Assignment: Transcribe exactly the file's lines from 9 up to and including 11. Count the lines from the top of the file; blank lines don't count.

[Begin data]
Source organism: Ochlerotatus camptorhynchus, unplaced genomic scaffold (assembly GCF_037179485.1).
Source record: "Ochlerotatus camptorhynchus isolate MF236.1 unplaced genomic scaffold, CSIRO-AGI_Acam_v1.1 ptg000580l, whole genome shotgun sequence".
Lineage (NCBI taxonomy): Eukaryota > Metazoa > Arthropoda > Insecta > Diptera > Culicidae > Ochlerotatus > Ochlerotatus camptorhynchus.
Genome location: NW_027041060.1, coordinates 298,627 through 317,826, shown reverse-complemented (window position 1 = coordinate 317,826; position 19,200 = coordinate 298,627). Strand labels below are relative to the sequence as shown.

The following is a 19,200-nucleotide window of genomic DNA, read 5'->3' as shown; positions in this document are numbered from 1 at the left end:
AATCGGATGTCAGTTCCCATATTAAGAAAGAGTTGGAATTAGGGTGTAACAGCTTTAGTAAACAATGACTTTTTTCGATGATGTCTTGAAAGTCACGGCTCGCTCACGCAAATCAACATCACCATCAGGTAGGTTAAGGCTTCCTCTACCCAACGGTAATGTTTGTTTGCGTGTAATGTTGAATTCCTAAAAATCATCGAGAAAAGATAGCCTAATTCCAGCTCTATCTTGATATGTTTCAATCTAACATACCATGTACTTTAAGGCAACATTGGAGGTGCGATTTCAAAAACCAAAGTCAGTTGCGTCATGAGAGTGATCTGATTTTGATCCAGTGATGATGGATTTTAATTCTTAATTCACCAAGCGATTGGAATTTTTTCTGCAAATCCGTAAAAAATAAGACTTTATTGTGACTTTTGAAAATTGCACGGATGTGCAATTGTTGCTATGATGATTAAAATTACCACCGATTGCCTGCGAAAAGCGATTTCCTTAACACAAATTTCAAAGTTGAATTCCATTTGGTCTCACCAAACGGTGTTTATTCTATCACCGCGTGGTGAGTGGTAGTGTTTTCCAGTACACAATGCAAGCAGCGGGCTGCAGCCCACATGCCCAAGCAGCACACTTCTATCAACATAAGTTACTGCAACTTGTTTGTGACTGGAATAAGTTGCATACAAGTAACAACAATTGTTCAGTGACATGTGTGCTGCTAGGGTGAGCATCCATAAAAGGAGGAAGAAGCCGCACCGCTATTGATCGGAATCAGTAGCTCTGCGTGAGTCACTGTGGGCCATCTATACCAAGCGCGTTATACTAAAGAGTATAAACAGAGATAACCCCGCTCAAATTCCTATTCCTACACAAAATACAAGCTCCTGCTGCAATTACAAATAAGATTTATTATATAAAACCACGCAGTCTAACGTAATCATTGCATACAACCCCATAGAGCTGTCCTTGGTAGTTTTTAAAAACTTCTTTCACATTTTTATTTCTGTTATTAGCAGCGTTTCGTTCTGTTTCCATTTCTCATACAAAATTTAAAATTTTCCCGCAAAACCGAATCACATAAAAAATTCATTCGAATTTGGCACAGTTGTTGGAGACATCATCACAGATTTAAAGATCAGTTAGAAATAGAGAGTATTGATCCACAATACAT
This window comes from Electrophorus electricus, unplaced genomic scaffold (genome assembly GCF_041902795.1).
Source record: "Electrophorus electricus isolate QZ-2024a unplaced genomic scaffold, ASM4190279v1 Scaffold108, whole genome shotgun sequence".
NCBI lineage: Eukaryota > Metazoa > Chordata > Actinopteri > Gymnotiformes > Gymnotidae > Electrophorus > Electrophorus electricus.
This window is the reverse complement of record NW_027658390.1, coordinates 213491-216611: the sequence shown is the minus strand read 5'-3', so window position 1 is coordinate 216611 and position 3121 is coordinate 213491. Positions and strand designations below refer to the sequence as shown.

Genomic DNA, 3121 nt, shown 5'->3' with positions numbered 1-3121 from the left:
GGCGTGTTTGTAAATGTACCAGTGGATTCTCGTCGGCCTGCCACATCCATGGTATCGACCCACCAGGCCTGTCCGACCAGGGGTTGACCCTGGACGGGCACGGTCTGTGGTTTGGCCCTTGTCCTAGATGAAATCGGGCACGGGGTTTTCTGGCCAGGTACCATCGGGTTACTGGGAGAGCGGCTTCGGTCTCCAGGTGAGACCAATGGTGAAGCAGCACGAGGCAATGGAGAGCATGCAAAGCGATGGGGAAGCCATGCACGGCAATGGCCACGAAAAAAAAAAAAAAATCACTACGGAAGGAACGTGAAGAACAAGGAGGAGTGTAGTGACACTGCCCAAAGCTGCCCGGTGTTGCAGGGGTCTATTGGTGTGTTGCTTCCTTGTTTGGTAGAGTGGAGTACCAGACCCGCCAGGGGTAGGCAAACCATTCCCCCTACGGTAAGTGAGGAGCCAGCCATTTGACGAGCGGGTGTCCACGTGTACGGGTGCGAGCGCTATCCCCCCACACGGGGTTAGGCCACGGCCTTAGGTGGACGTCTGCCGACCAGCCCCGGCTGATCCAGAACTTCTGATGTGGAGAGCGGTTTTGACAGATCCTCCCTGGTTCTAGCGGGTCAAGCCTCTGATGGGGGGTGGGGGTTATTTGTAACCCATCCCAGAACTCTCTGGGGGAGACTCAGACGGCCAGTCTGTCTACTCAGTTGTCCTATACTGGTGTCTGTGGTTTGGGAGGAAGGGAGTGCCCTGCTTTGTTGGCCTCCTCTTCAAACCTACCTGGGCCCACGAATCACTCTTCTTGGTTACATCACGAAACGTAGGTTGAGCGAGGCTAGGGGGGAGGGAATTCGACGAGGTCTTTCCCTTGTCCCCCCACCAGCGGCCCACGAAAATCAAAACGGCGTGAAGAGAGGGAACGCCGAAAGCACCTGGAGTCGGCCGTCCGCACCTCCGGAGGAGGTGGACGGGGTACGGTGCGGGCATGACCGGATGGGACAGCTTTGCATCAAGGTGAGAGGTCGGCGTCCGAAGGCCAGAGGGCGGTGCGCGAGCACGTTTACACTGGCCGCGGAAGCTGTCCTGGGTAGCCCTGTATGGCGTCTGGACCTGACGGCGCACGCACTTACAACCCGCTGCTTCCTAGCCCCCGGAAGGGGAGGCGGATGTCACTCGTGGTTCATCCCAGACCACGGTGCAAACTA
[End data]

NCBI lineage: Eukaryota > Metazoa > Chordata > Actinopteri > Gymnotiformes > Gymnotidae > Electrophorus > Electrophorus electricus.
This window is the reverse complement of record NW_027658390.1, coordinates 213491-216611: the sequence shown is the minus strand read 5'-3', so window position 1 is coordinate 216611 and position 3121 is coordinate 213491. Positions and strand designations below refer to the sequence as shown.

Genomic DNA, 3121 nt, shown 5'->3' with positions numbered 1-3121 from the left: